Probablistic Operational Inflow Trace Development
* Can scaled historical datasets of reservoir inflows be used in a probabilistic framework to create quantitative uncertainty estimates associated with reservoir outflows?
Reclamation reservoir managers are faced with the question of how much water to release from storage facilities that will meet specific criteria. The criteria are often to maximize the potential of filling the reservoir by a certain date and minimizing the potential of spilling water. This requires some knowledge of how much and when water will be entering the reservoir. The current state of practice, within the Pacific Northwest (PN) Region specifically, is to use historical years that are "similar" to the current situation as traces into an operational model. Given the length of the historical record, this approach often leaves a couple of possible scenarios for analysis. It is possible to enhance the number of scenarios that can be analyzed using historical years in a probabilistic framework.
Need and Benefit
Inflow traces are, simply stated, time series of discharges that could potentially enter a reservoir. The existing capabilities within Reclamation, the PN Region specifically, is the use of an operational spreadsheet in which historic flows are entered as possible realizations of inflows in a year similar to the historic year. All work is done, comparing snowtell gages, rainfall, and flows to historic values by hand and visual estimation and selection of possible realizations is limited to a couple of manageable years. In reality, while the historic years represent possible realizations of what is to come they are by no means exhaustive realizations, nor can they provide a probabilistic estimate of uncertainty associated with outflow selection.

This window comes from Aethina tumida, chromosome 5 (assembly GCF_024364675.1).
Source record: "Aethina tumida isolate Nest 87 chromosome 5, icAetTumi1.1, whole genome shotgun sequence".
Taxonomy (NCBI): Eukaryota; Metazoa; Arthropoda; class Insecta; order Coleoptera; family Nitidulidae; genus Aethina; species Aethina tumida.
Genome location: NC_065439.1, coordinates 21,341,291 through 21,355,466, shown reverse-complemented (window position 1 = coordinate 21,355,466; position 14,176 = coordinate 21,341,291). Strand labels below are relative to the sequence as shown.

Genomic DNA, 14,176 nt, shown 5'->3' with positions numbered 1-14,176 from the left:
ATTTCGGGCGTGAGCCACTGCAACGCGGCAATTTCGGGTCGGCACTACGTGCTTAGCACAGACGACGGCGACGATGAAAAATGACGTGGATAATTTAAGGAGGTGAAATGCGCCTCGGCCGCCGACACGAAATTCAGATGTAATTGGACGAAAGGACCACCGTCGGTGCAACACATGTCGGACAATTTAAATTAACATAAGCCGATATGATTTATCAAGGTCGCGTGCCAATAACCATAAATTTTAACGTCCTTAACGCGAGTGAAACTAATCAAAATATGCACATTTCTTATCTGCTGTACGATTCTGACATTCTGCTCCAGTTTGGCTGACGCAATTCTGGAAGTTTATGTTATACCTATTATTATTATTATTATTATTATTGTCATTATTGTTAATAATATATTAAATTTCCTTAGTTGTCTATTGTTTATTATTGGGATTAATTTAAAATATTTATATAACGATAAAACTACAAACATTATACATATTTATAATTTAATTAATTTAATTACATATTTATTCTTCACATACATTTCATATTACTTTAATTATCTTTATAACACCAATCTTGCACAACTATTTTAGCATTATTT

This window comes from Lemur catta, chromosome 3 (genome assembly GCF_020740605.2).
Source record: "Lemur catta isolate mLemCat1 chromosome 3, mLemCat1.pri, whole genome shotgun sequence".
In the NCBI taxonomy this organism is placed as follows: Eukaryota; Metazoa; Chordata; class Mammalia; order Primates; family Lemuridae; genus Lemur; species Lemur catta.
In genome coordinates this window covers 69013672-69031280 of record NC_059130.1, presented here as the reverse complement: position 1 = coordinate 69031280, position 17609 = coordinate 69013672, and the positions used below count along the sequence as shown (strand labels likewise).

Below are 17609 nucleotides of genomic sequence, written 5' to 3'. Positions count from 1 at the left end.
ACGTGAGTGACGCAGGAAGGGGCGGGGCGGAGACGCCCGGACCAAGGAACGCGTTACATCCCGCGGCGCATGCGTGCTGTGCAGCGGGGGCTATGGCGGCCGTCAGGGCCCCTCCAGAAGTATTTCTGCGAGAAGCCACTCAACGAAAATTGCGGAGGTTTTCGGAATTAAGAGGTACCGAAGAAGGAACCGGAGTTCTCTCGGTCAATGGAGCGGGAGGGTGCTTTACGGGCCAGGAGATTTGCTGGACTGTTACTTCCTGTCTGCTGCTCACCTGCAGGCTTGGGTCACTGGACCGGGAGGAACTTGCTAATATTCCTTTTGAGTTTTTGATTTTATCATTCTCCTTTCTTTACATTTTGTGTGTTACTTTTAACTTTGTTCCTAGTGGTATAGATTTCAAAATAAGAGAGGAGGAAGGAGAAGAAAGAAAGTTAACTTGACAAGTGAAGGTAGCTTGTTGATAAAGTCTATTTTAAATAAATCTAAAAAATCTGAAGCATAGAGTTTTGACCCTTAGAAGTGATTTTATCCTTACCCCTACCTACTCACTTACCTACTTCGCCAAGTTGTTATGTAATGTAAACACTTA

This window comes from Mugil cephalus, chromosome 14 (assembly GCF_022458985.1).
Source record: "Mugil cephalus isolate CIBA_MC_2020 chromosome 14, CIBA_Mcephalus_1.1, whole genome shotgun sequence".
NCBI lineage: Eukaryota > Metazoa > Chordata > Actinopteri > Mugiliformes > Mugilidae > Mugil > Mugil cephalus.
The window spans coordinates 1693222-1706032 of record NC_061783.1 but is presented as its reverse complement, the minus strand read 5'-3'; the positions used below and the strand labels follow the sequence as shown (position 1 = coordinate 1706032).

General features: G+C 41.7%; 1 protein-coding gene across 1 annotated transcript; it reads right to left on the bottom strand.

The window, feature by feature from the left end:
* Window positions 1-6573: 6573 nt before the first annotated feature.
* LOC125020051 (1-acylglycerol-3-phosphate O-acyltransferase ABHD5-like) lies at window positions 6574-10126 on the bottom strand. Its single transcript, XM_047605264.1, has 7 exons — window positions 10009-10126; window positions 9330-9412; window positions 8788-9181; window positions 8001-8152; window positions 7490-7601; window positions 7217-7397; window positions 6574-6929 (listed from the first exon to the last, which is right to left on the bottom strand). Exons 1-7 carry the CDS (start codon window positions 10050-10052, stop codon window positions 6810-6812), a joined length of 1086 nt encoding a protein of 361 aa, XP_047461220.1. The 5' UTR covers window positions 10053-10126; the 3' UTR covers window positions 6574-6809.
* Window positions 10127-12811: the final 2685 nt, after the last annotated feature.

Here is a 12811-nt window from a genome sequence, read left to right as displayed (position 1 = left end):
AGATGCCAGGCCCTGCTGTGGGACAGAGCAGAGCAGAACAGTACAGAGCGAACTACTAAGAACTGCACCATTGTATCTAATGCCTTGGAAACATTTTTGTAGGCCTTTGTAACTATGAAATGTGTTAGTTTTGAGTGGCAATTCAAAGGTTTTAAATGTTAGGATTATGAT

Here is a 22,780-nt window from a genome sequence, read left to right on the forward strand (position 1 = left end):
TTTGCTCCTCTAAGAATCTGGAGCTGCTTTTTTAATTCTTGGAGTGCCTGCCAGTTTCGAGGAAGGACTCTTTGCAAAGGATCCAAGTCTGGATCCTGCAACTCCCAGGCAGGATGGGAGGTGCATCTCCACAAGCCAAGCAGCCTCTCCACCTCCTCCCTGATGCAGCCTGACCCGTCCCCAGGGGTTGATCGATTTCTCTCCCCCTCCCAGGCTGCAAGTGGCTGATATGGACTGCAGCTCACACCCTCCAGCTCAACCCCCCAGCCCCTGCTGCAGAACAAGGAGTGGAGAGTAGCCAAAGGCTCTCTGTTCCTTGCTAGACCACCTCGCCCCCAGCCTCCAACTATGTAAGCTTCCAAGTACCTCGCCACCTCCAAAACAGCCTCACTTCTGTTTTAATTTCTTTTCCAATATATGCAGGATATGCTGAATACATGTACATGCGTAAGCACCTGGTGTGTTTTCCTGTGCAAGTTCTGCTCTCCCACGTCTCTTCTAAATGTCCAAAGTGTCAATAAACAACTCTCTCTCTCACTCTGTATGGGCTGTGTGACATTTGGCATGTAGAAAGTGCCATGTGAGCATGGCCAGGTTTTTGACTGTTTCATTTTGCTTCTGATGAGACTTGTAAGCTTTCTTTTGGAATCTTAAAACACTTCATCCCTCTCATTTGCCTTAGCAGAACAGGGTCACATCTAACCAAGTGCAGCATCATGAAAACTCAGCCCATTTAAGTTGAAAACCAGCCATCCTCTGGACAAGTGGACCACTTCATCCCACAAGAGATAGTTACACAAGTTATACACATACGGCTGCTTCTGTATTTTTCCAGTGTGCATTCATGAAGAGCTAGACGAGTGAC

There exist ensemble operational traces developed by the National Weather Service (NWS) available for use. The River and Reservoir Operations Group in Boise, Idaho have expressed concern over the validity of these ensemble traces due to inconsistencies with volumetric forecasts both within Reclamation and the NWS. In short, there is a lack of confidence in these ensemble traces and, therefore, they are not used. The River and Reservoir Operations Group has also expressed concerns with developing ensemble traces using purely stochastic techniques because of fears of stakeholders' comprehension and utilization. Reclamation needs the ability to make probabilistic estimates of the uncertainty of spilling and filling a storage facility given an outflow selection. The method for making these probabilistic estimates must be accepted by the user and stakeholders. The proposed research is a step towards pure stochastic ensemble traces and will give Reclamation the ability to make probabilistic estimates of uncertainty associated with water releases from storage facilities.
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